Use Distillers Grains Futures For Risk Protection

Trying to get a handle on the market for distillers grains (DG) is not unlike throwing a houlihan loop at a coyote. The darn thing’s right in front of you, but with all the ducking and dodging, you can’t quite seem to make the catch

Burt Rutherford, Senior Editor

September 3, 2010

6 Min Read
Use Distillers Grains Futures For Risk Protection

Trying to get a handle on the market for distillers grains (DG) is not unlike throwing a houlihan loop at a coyote. The darn thing’s right in front of you, but with all the ducking and dodging, you can’t quite seem to make the catch.

Thus, on April 26, The Chicago Mercantile Exchange (CME) opened the market for electronic trading of a dried DG futures contract, in an attempt to give cattle feeders and ethanol plants another way to hedge their price risk.

Developing a futures contract for dried DG makes sense, says Darrell Mark, University of Nebraska-Lincoln Extension livestock marketing economist, given the extent to which DG has become a standard part of feedlot rations.

“In the past, corn would have probably comprised 85%, maybe 90% of your ration. Now, you might be talking around 50% (of the ration’s dry matter) is corn and the other part is DG,” Mark says. “So in terms of being able to hedge the feeding spread and do it more effectively now, I think that’s where the possibilities of these futures contracts offer some advantage. It offers you another derivative to hedge a portion of your feeding cost if you’ve replaced corn with DG in the ration.”

Then and now

Prior to the dried DG contract, if a cattle feeder wanted to take price protection on his DG purchases, he had to cross-hedge using corn futures. Doing so is harder now, Mark says, because the relationship between DG prices and corn prices isn’t as consistent as it used to be, and DG prices are more variable than they used to be.

That variability is due to the nature of the DG market; it’s more affected by local supply-and-demand conditions than nearly any other input cattle feeders buy. “There’s very much a local supply and demand for these products,” Mark says. “Just take January, February and March this year. Nebraska and Iowa had a little bit cheaper pricing on these products relative to Kansas, Missouri and Illinois.”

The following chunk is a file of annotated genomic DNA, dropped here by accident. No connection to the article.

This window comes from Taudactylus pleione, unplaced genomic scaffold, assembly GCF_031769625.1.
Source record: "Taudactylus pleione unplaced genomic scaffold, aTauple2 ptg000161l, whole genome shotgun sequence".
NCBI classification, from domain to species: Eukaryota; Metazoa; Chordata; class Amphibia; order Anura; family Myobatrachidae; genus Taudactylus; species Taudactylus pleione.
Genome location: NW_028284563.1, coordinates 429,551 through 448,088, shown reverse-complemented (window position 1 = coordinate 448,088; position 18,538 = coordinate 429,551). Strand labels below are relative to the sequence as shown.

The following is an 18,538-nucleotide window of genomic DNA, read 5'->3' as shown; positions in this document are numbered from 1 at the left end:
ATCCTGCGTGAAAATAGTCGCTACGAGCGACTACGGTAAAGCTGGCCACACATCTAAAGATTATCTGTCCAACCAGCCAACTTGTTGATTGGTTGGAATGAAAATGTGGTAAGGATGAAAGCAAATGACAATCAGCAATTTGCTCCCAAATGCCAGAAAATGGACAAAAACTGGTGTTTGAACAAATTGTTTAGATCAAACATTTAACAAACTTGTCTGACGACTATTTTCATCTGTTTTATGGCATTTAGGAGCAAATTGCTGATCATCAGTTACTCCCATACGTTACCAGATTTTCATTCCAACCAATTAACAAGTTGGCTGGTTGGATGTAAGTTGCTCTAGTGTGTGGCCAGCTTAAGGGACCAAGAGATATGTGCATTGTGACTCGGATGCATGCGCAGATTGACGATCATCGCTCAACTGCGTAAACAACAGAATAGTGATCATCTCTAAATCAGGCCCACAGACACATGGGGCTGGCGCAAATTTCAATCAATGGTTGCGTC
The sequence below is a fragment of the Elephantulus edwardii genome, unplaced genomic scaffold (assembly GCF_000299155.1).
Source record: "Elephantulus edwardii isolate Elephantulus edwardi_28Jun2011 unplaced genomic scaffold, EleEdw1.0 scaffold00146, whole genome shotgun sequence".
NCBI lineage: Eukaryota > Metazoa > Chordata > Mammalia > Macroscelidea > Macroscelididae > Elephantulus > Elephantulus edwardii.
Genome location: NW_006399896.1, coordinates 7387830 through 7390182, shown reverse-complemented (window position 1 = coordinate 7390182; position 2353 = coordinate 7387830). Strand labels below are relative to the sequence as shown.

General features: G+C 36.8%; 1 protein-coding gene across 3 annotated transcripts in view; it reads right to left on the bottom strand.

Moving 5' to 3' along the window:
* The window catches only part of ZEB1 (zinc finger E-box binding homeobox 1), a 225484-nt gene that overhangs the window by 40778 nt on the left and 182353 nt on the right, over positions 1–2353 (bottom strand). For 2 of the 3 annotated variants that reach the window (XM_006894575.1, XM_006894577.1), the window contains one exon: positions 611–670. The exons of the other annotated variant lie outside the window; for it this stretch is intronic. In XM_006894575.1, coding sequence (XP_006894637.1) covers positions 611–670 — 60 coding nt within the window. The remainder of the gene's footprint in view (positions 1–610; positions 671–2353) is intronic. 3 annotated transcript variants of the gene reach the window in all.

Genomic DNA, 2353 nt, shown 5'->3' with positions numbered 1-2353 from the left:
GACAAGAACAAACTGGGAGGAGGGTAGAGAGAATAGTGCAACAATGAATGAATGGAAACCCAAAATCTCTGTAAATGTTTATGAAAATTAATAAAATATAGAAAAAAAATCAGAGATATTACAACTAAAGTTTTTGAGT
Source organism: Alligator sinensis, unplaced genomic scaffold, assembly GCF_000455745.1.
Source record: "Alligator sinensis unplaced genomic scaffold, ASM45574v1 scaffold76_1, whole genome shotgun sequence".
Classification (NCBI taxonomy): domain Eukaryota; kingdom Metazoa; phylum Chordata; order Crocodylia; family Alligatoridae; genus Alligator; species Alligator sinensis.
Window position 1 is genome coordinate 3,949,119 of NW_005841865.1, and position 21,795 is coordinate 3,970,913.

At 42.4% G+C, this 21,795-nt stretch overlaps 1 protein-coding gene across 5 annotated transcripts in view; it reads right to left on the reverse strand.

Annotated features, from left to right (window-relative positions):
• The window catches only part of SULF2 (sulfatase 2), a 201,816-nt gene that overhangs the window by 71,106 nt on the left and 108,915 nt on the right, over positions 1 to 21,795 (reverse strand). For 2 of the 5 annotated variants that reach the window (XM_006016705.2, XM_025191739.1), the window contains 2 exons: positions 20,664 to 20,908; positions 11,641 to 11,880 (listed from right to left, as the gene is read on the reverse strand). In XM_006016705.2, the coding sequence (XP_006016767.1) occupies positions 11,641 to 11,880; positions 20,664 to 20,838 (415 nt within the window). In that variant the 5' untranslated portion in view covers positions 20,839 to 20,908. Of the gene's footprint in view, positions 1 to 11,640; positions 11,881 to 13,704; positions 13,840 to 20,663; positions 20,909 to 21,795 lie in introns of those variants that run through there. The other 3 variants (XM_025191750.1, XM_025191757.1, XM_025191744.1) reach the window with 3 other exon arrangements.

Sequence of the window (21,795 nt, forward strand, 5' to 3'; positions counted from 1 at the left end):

Part of that was supply on a regional basis. Nebraska and Iowa have lots of ethanol plants and, therefore, lots of DG. Part of it was exports. Even though Illinois produces ample DG, plants there are better positioned geographically to take advantage of the export market for dried DG. Part of it was demand. Feedlots put up a lot of high-moisture corn last year and had plenty of alternative feed.

All that adds up to more price variation this year. “Normally we think of trading DG at 85-95% of the price of corn on a dry-matter basis,” Mark says. “This year, we’re more like 65-75%.”

That variation has also led to less consistency in the seasonal fluctuations in DG prices. “It’s very difficult to pin down a seasonal trend because it seems every year is slightly different; 2008 was a very different year and it’s looking like 2010 is going to be different again,” Mark says.

Generally, however, there tends to be fairly steep discounts in DG prices relative to the corn market in July, August and September, and to some extent in February and March. In fact, feedlots have learned to purchase DG, both wet and dry, on the seasonal lows and store them.

While that’s another form of price hedging, it’s not without its costs and challenges. But Mark says research is helping overcome the storage issues, particularly associated with wet DG.

Futures usage

Through the end of June, only a handful of dried DG futures contracts had traded. While it usually takes time for a new CME offering to build a following, there are a number of other reasons the contract is slow to catch on.